Every night, millions of Americans go to their beds and slip into a night of sleep that is anything but relaxing and rejuvenating. They snore and gasp for breath throughout the night, a condition known as sleep apnea. This results in persistent drowsiness and an increased risk of heart disease, hypertension, Type 2 diabetes, and other medical conditions.
Sleep disorders have become a significant health issue worldwide. However, sleep apnea in the United States affects 22 million individuals every year, with 80 percent of moderate and severe obstructive instances. Despite this, most of those who suffer from it never get a diagnosis. They struggle night after night, putting their health at risk.
Read on to learn all you need to know about sleep apnea, including a brief history and some of the most effective methods for detecting and, in some cases, curing it.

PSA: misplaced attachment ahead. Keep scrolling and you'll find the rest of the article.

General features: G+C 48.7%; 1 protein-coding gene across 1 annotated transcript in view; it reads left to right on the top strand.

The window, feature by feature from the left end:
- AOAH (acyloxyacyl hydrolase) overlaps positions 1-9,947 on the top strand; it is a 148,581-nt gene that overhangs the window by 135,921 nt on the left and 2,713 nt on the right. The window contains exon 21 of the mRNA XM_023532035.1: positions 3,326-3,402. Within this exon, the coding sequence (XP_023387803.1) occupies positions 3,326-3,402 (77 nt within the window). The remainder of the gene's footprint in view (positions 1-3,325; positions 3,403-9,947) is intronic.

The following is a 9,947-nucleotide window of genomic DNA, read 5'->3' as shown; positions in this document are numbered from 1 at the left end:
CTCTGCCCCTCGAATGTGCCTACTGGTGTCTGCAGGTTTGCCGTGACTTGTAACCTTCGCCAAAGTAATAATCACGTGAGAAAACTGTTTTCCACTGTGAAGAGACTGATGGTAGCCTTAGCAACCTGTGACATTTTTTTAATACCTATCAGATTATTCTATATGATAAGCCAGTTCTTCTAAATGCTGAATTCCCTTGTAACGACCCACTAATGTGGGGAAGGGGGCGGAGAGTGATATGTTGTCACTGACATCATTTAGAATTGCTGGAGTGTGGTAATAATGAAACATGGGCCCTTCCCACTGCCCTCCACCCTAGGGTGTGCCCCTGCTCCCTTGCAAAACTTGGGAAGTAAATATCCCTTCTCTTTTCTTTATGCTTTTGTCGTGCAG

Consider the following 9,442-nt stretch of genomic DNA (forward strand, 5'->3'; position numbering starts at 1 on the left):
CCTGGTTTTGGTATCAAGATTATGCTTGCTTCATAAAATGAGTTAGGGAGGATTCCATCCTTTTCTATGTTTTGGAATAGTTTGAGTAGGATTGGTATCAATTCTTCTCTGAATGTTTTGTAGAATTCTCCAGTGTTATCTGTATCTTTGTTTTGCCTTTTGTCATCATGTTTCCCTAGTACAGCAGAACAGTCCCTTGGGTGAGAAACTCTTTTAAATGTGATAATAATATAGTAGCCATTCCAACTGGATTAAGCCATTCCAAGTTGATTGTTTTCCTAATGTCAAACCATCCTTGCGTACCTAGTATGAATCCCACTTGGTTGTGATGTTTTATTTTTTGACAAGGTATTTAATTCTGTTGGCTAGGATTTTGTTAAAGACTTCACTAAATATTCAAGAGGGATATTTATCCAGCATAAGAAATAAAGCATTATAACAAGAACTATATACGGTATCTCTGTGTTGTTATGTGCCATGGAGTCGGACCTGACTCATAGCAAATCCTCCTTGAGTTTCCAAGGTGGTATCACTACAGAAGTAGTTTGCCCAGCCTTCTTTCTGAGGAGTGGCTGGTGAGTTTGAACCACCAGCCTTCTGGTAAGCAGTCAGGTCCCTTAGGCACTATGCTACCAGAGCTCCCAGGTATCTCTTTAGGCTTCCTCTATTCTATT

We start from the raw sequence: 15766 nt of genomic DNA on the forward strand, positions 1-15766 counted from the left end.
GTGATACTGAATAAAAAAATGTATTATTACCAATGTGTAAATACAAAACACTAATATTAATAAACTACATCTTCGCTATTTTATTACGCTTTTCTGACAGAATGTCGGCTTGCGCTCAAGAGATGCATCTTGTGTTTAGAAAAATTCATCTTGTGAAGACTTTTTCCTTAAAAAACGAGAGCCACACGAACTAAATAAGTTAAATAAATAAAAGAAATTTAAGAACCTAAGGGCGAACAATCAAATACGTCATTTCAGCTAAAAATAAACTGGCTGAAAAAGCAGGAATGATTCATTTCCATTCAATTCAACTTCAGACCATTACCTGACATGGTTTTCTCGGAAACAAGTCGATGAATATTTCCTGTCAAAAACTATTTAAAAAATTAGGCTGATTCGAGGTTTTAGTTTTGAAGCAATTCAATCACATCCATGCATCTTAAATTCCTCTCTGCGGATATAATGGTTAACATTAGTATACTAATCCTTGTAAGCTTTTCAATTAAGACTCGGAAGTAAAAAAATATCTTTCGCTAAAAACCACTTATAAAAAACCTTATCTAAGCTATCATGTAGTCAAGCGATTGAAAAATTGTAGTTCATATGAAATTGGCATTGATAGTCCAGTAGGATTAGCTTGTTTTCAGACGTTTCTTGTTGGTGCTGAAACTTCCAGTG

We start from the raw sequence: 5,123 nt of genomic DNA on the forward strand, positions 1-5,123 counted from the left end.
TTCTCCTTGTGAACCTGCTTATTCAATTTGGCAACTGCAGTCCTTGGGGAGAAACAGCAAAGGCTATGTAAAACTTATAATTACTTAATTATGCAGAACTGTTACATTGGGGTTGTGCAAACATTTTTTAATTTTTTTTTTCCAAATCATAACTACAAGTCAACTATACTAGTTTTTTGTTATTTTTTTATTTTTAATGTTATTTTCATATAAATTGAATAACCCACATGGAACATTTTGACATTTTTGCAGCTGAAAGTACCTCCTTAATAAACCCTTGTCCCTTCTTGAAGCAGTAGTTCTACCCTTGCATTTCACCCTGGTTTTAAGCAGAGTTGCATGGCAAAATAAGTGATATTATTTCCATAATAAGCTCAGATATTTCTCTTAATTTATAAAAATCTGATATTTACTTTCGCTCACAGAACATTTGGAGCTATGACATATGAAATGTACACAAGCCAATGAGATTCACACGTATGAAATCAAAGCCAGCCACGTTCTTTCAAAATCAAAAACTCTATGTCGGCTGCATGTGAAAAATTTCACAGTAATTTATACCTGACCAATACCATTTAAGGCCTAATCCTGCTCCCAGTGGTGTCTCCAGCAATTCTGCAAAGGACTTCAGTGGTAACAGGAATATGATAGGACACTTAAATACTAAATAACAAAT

Brief History of Sleep Apnea
Sleep apnea, commonly known as obstructive sleep apnea (OSA), is a medical condition that has been around for a long time. While it may seem that the prevalence of sleep apnea-like diseases is increasing due to the rise in obesity over the last few decades, this is not the case. Symptoms have been recognized for centuries, dating up to roughly 2,000 years ago.
Remember Charles Dickens’ classic The Pickwick Papers, where a character called Joe, who is overweight, displays sleep disorder symptoms? Initially, sleep apnea was solely attributed to excess body fat; therefore, in the nineteenth century, “Pickwickian syndrome” was coined to describe a group of symptoms associated with sleep apnea.
The study moved forward, and in the 1950s and 1960s, researchers started to dig more into the condition. They finally discovered that it was caused by a person’s inability to breathe correctly when sleeping and had nothing to do with obesity.